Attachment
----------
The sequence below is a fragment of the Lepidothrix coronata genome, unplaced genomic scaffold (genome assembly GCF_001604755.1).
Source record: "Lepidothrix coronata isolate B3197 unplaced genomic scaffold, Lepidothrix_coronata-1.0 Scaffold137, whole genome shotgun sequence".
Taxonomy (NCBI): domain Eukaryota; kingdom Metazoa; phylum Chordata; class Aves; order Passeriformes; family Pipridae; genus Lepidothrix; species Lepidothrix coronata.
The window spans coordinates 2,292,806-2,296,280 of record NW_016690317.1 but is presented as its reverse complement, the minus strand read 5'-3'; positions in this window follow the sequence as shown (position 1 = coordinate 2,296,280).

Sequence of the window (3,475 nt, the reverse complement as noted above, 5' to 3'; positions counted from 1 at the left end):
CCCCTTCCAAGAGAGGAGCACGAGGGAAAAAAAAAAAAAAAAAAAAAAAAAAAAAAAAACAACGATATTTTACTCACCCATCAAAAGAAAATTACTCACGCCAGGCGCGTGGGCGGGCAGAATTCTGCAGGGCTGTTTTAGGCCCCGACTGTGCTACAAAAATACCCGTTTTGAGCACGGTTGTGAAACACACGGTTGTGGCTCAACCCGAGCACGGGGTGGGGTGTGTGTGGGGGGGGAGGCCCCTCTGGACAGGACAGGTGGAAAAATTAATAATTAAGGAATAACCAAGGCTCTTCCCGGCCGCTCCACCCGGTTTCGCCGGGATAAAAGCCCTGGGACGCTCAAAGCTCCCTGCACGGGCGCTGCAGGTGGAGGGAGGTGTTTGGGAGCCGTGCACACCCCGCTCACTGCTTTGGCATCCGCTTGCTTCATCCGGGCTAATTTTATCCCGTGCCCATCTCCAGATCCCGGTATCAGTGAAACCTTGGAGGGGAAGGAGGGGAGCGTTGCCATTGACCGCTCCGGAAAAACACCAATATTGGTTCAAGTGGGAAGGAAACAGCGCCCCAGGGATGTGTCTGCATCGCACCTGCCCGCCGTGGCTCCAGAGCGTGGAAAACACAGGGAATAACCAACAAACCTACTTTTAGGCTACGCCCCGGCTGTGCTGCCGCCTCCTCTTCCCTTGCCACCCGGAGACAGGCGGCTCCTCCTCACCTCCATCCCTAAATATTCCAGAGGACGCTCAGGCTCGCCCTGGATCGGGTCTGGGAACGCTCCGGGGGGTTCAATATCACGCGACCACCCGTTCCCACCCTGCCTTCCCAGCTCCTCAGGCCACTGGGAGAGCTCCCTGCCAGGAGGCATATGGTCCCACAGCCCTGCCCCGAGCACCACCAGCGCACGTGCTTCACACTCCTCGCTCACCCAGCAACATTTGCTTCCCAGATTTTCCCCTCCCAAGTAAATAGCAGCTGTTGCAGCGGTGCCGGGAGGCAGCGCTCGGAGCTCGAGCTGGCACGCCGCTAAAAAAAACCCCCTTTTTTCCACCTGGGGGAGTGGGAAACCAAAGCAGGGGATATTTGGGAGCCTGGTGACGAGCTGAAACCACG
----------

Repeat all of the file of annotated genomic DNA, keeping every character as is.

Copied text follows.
The sequence below is a fragment of the Lepidothrix coronata genome, unplaced genomic scaffold (genome assembly GCF_001604755.1).
Source record: "Lepidothrix coronata isolate B3197 unplaced genomic scaffold, Lepidothrix_coronata-1.0 Scaffold137, whole genome shotgun sequence".
Taxonomy (NCBI): domain Eukaryota; kingdom Metazoa; phylum Chordata; class Aves; order Passeriformes; family Pipridae; genus Lepidothrix; species Lepidothrix coronata.
The window spans coordinates 2,292,806-2,296,280 of record NW_016690317.1 but is presented as its reverse complement, the minus strand read 5'-3'; positions in this window follow the sequence as shown (position 1 = coordinate 2,296,280).

Sequence of the window (3,475 nt, the reverse complement as noted above, 5' to 3'; positions counted from 1 at the left end):
CCCCTTCCAAGAGAGGAGCACGAGGGAAAAAAAAAAAAAAAAAAAAAAAAAAAAAAAAACAACGATATTTTACTCACCCATCAAAAGAAAATTACTCACGCCAGGCGCGTGGGCGGGCAGAATTCTGCAGGGCTGTTTTAGGCCCCGACTGTGCTACAAAAATACCCGTTTTGAGCACGGTTGTGAAACACACGGTTGTGGCTCAACCCGAGCACGGGGTGGGGTGTGTGTGGGGGGGGAGGCCCCTCTGGACAGGACAGGTGGAAAAATTAATAATTAAGGAATAACCAAGGCTCTTCCCGGCCGCTCCACCCGGTTTCGCCGGGATAAAAGCCCTGGGACGCTCAAAGCTCCCTGCACGGGCGCTGCAGGTGGAGGGAGGTGTTTGGGAGCCGTGCACACCCCGCTCACTGCTTTGGCATCCGCTTGCTTCATCCGGGCTAATTTTATCCCGTGCCCATCTCCAGATCCCGGTATCAGTGAAACCTTGGAGGGGAAGGAGGGGAGCGTTGCCATTGACCGCTCCGGAAAAACACCAATATTGGTTCAAGTGGGAAGGAAACAGCGCCCCAGGGATGTGTCTGCATCGCACCTGCCCGCCGTGGCTCCAGAGCGTGGAAAACACAGGGAATAACCAACAAACCTACTTTTAGGCTACGCCCCGGCTGTGCTGCCGCCTCCTCTTCCCTTGCCACCCGGAGACAGGCGGCTCCTCCTCACCTCCATCCCTAAATATTCCAGAGGACGCTCAGGCTCGCCCTGGATCGGGTCTGGGAACGCTCCGGGGGGTTCAATATCACGCGACCACCCGTTCCCACCCTGCCTTCCCAGCTCCTCAGGCCACTGGGAGAGCTCCCTGCCAGGAGGCATATGGTCCCACAGCCCTGCCCCGAGCACCACCAGCGCACGTGCTTCACACTCCTCGCTCACCCAGCAACATTTGCTTCCCAGATTTTCCCCTCCCAAGTAAATAGCAGCTGTTGCAGCGGTGCCGGGAGGCAGCGCTCGGAGCTCGAGCTGGCACGCCGCTAAAAAAAACCCCCTTTTTTCCACCTGGGGGAGTGGGAAACCAAAGCAGGGGATATTTGGGAGCCTGGTGACGAGCTGAAACCACG